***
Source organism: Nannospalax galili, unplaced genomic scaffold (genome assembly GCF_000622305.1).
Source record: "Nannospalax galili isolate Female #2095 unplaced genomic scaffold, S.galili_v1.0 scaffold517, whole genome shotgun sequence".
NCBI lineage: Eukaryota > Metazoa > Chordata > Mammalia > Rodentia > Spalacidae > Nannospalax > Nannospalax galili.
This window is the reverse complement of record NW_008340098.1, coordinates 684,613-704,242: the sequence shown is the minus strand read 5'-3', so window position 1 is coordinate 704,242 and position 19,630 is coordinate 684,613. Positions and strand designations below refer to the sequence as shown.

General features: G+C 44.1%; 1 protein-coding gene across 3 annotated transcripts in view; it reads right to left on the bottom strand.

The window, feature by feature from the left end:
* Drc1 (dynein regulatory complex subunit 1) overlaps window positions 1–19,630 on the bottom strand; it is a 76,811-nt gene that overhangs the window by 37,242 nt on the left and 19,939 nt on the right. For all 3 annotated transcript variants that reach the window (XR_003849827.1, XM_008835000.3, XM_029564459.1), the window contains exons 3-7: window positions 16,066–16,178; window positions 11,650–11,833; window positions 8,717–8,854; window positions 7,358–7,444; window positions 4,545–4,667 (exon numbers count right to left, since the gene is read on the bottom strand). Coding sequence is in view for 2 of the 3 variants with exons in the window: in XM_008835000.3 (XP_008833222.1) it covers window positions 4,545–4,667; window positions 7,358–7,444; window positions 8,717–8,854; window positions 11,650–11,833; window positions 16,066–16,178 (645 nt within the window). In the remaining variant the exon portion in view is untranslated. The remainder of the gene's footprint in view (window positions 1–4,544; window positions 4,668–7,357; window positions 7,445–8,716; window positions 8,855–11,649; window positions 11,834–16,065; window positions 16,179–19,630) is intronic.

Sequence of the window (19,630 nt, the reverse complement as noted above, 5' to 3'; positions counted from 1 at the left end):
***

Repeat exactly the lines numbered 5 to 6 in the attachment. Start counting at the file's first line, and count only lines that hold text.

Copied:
General features: G+C 44.1%; 1 protein-coding gene across 3 annotated transcripts in view; it reads right to left on the bottom strand.

The window, feature by feature from the left end: